At the moment I’m angry: bitterly angry and disappointed.
I went to Batley library on 3 December to check out the 1918 Electoral Register held in the reference section. I was horrified to discover it missing. I couldn’t believe it. I spent a full hour checking the shelves in the reference library, not just the cabinet in which the full range of registers are housed, in the vain hope the book had been mis-filed. All to no avail.
I last looked at the 1918 register in October 2015, when I made some notes about my family. This time I wanted to use it for my Healey project. The register showed absent voters and indicated by a “NM” if they were in the navy or military. For some of those serving their country this may be one of the only surviving records of their sacrifice. Because of this it is arguably one of the most important of the Batley electoral registers.
Maybe someone has borrowed it. Though as its a reference book, and no one on duty in the library knew it was missing, I think I’m clutching at straws here.
Cynically I think whoever has taken it knows exactly it’s value. To my mind the alternative, and most probably the most likely, unpalatable option is it has been stolen. If this is the case, I reckon it is permenantly lost. Unless someone’s conscience is wracked with guilt. I do hope it is.
If it is gone forever I’m disgusted. Disgusted that someone has taken from the community what is a vital resource for those researching family or WW1 history. Shame on them. I hope they’re really pleased with themselves for robbing everyone, including those named within the pages of the register, of their history and legacy. An utterly despicable act. But I doubt they have a shred of remorse about it. If they had, to take it would not have crossed their mind.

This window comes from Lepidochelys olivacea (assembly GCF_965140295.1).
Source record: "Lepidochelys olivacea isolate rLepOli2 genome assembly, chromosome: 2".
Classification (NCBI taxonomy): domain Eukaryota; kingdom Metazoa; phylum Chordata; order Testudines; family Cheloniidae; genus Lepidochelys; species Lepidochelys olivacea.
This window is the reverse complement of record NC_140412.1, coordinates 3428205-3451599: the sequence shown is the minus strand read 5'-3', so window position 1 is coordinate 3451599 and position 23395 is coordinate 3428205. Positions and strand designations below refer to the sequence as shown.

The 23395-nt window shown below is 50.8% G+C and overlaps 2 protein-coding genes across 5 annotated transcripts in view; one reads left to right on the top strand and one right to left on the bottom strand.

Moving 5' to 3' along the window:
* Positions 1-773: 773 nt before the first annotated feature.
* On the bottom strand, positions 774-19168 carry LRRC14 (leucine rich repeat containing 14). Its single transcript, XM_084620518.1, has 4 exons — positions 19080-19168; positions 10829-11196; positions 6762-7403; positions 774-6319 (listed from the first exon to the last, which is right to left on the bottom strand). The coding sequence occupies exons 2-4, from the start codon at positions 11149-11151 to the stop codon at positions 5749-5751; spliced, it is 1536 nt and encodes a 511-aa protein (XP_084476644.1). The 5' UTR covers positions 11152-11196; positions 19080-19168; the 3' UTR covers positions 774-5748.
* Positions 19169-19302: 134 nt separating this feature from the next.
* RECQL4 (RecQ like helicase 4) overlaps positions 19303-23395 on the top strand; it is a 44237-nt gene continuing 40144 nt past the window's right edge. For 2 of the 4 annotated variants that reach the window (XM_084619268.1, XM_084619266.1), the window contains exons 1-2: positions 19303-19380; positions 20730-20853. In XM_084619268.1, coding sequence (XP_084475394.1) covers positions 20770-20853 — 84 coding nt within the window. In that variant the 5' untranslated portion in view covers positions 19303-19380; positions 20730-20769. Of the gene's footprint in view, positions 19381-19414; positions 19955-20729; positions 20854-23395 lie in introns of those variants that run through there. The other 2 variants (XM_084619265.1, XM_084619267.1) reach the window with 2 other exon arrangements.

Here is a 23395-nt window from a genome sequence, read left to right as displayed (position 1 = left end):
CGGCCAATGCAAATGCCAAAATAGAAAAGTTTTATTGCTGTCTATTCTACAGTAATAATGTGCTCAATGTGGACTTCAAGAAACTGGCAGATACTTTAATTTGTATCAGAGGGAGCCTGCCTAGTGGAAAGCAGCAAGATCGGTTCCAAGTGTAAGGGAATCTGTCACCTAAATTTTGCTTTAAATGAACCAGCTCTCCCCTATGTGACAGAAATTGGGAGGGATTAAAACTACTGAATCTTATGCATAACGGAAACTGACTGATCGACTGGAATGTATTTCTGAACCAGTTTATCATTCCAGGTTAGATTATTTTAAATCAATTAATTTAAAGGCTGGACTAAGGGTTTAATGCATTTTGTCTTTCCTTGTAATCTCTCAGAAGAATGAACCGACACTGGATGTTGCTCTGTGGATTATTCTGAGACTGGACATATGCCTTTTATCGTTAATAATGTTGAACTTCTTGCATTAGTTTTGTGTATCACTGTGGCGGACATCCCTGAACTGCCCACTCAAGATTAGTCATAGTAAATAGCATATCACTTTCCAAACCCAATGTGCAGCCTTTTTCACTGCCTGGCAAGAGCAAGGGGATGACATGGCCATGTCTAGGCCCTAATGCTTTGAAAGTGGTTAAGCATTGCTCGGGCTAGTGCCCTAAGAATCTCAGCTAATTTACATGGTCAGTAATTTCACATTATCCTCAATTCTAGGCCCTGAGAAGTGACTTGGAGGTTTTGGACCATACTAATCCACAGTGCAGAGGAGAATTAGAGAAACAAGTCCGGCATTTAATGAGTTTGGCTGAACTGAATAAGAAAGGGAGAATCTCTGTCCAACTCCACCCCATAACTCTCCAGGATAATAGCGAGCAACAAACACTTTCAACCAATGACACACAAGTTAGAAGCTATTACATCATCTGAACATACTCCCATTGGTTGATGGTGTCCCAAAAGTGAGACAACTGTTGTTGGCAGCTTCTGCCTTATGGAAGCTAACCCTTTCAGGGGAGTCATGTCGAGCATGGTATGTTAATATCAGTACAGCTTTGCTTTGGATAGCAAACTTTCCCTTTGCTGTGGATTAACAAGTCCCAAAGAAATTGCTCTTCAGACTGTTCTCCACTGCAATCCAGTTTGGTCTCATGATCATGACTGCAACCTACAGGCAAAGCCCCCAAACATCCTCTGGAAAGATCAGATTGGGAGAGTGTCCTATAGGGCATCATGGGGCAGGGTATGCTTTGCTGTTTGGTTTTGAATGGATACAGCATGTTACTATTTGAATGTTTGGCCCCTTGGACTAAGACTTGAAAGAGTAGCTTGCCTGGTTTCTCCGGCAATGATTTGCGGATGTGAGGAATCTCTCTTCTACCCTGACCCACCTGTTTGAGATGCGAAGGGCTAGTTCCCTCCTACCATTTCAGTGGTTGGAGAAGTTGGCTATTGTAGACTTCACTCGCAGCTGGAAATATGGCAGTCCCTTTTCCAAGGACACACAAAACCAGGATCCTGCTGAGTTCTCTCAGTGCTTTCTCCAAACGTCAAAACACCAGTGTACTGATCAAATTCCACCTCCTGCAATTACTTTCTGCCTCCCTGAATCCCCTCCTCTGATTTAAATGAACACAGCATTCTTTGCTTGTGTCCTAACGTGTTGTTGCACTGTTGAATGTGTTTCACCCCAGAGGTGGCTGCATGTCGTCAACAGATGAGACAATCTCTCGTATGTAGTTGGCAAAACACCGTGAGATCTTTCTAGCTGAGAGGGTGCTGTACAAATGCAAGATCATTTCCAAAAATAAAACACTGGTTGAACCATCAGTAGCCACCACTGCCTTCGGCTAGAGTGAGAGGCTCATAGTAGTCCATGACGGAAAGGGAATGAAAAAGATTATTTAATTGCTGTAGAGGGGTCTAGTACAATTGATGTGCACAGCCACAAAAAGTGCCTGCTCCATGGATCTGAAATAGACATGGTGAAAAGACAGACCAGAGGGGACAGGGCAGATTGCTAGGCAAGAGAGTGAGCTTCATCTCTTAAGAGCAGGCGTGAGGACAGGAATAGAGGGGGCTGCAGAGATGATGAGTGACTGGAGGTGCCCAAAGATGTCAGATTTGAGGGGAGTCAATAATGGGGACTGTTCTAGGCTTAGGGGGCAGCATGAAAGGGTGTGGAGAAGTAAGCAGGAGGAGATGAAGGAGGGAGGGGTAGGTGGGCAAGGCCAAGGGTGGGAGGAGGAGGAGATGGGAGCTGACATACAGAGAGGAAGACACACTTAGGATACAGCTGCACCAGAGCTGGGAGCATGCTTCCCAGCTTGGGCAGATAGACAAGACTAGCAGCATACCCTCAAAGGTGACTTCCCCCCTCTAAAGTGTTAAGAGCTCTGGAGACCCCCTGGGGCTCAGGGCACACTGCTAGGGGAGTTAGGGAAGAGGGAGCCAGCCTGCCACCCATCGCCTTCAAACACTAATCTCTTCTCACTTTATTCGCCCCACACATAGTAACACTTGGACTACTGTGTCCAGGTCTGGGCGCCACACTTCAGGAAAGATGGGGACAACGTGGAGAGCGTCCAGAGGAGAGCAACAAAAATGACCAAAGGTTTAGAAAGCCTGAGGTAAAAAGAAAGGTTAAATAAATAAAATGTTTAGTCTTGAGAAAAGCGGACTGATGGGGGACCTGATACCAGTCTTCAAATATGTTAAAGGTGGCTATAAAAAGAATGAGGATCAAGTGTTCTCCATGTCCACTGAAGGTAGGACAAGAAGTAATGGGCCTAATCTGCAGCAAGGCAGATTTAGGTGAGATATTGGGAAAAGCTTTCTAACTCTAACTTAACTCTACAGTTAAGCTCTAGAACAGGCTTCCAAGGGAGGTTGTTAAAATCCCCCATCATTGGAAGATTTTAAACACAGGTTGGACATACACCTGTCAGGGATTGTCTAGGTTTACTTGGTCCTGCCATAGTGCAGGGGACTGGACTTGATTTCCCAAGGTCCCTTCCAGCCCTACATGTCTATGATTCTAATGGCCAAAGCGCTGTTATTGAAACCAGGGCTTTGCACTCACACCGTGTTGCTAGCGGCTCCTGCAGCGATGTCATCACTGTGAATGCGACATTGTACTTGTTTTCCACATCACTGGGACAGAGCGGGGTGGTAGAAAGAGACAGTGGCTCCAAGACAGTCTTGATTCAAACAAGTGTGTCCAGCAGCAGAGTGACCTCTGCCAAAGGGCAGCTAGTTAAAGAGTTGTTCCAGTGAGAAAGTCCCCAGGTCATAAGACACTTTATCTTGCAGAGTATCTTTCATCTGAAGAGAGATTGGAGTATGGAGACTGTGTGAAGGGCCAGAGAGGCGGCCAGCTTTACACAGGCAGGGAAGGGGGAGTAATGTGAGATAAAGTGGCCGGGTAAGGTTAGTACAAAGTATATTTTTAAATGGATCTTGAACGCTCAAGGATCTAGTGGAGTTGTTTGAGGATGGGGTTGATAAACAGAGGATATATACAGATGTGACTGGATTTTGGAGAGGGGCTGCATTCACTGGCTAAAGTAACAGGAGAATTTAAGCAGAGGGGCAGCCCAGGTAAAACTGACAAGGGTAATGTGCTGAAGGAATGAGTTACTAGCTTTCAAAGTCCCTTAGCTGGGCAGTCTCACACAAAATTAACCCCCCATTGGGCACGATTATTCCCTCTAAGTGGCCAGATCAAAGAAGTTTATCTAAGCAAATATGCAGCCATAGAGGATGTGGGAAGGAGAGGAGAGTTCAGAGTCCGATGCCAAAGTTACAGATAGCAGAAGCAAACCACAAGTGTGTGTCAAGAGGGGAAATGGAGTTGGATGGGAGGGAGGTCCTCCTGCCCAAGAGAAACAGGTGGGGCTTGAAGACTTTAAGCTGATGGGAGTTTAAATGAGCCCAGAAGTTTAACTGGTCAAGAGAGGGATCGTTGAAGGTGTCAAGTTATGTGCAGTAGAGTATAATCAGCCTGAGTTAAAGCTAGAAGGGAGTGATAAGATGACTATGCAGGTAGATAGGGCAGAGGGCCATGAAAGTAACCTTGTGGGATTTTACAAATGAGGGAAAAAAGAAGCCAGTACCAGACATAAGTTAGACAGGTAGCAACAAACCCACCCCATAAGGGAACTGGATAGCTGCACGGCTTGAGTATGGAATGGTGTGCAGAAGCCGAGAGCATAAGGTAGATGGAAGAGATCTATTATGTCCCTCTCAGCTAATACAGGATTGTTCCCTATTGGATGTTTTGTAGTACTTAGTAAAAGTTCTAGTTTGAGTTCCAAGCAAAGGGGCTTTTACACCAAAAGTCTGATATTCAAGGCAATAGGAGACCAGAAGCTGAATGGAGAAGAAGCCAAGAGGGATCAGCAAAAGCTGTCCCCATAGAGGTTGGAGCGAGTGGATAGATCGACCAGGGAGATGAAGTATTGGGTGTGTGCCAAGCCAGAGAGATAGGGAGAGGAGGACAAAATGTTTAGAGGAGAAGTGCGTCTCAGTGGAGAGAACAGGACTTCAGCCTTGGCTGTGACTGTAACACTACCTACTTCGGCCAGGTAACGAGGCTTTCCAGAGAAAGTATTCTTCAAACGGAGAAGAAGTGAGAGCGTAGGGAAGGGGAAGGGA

Personally I can’t get my head round why anyone would be so selfish. The book was available. They had library access to it. Why take it? It is a sad indictment on society that someone felt it their right to behave in such a despicable way.
I’m now left trying to source an alternative copy, preferably locally. So far without success. This is not one of the electoral registers available on commercial sites. If anyone knows of the (preferably) local whereabouts of a copy of the register, please let me know. It could be the difference in me discovering the WW1 service of a Healey man.
And because of one person’s lack of morals and callous disregard of doing the right thing, many others will be similarly deprived of such an important local resource.
Update: I am pleased to report that the 1918 Electoral Register has now unexpectedly re-surfaced. It was not in the locked cabinet where it should be housed. Library staff discoverd it tucked away behind books elsewhere in the library. My Healey Project has a new lease of life.